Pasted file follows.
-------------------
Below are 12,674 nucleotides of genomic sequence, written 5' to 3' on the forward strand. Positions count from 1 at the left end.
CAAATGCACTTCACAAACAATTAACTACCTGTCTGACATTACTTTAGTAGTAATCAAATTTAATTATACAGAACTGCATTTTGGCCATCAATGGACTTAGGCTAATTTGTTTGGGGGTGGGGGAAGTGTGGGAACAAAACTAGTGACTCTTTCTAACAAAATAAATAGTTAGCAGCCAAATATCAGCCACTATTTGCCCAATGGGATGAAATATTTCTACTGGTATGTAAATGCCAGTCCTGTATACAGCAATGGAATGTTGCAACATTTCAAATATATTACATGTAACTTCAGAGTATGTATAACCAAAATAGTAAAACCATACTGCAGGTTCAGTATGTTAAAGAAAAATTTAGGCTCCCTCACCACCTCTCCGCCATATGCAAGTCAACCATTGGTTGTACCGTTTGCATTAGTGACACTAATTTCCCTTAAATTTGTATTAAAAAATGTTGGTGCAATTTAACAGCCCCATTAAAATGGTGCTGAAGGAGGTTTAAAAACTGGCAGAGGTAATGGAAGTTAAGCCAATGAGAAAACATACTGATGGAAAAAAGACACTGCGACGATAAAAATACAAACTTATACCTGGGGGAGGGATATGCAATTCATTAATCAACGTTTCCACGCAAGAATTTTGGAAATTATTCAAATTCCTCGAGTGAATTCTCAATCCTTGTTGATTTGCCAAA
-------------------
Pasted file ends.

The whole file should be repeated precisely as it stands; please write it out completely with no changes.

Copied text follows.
Below are 12,674 nucleotides of genomic sequence, written 5' to 3' on the forward strand. Positions count from 1 at the left end.
CAAATGCACTTCACAAACAATTAACTACCTGTCTGACATTACTTTAGTAGTAATCAAATTTAATTATACAGAACTGCATTTTGGCCATCAATGGACTTAGGCTAATTTGTTTGGGGGTGGGGGAAGTGTGGGAACAAAACTAGTGACTCTTTCTAACAAAATAAATAGTTAGCAGCCAAATATCAGCCACTATTTGCCCAATGGGATGAAATATTTCTACTGGTATGTAAATGCCAGTCCTGTATACAGCAATGGAATGTTGCAACATTTCAAATATATTACATGTAACTTCAGAGTATGTATAACCAAAATAGTAAAACCATACTGCAGGTTCAGTATGTTAAAGAAAAATTTAGGCTCCCTCACCACCTCTCCGCCATATGCAAGTCAACCATTGGTTGTACCGTTTGCATTAGTGACACTAATTTCCCTTAAATTTGTATTAAAAAATGTTGGTGCAATTTAACAGCCCCATTAAAATGGTGCTGAAGGAGGTTTAAAAACTGGCAGAGGTAATGGAAGTTAAGCCAATGAGAAAACATACTGATGGAAAAAAGACACTGCGACGATAAAAATACAAACTTATACCTGGGGGAGGGATATGCAATTCATTAATCAACGTTTCCACGCAAGAATTTTGGAAATTATTCAAATTCCTCGAGTGAATTCTCAATCCTTGTTGATTTGCCAAA